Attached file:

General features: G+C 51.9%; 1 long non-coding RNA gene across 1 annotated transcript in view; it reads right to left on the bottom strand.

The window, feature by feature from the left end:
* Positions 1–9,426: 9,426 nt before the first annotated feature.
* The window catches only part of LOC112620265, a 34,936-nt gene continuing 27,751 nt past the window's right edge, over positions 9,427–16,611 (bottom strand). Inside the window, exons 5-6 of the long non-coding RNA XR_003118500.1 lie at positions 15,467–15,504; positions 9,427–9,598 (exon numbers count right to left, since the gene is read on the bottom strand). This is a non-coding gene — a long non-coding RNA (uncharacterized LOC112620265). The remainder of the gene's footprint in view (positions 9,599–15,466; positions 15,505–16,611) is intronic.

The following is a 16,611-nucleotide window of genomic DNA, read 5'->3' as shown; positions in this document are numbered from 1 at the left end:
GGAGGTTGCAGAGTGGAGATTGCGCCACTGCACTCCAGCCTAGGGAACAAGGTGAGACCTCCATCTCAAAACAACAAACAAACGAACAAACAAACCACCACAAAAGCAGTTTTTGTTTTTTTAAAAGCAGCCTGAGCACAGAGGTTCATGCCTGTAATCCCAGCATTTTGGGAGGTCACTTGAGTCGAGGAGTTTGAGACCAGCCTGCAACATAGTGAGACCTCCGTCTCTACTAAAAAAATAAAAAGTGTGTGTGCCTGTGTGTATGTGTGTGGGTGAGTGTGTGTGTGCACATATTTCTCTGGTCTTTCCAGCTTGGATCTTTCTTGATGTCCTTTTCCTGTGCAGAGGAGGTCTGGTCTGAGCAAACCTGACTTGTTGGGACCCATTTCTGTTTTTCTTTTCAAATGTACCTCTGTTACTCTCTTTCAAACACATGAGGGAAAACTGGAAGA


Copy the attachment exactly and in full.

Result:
General features: G+C 51.9%; 1 long non-coding RNA gene across 1 annotated transcript in view; it reads right to left on the bottom strand.

The window, feature by feature from the left end:
* Positions 1–9,426: 9,426 nt before the first annotated feature.
* The window catches only part of LOC112620265, a 34,936-nt gene continuing 27,751 nt past the window's right edge, over positions 9,427–16,611 (bottom strand). Inside the window, exons 5-6 of the long non-coding RNA XR_003118500.1 lie at positions 15,467–15,504; positions 9,427–9,598 (exon numbers count right to left, since the gene is read on the bottom strand). This is a non-coding gene — a long non-coding RNA (uncharacterized LOC112620265). The remainder of the gene's footprint in view (positions 9,599–15,466; positions 15,505–16,611) is intronic.

The following is a 16,611-nucleotide window of genomic DNA, read 5'->3' as shown; positions in this document are numbered from 1 at the left end:
GGAGGTTGCAGAGTGGAGATTGCGCCACTGCACTCCAGCCTAGGGAACAAGGTGAGACCTCCATCTCAAAACAACAAACAAACGAACAAACAAACCACCACAAAAGCAGTTTTTGTTTTTTTAAAAGCAGCCTGAGCACAGAGGTTCATGCCTGTAATCCCAGCATTTTGGGAGGTCACTTGAGTCGAGGAGTTTGAGACCAGCCTGCAACATAGTGAGACCTCCGTCTCTACTAAAAAAATAAAAAGTGTGTGTGCCTGTGTGTATGTGTGTGGGTGAGTGTGTGTGTGCACATATTTCTCTGGTCTTTCCAGCTTGGATCTTTCTTGATGTCCTTTTCCTGTGCAGAGGAGGTCTGGTCTGAGCAAACCTGACTTGTTGGGACCCATTTCTGTTTTTCTTTTCAAATGTACCTCTGTTACTCTCTTTCAAACACATGAGGGAAAACTGGAAGA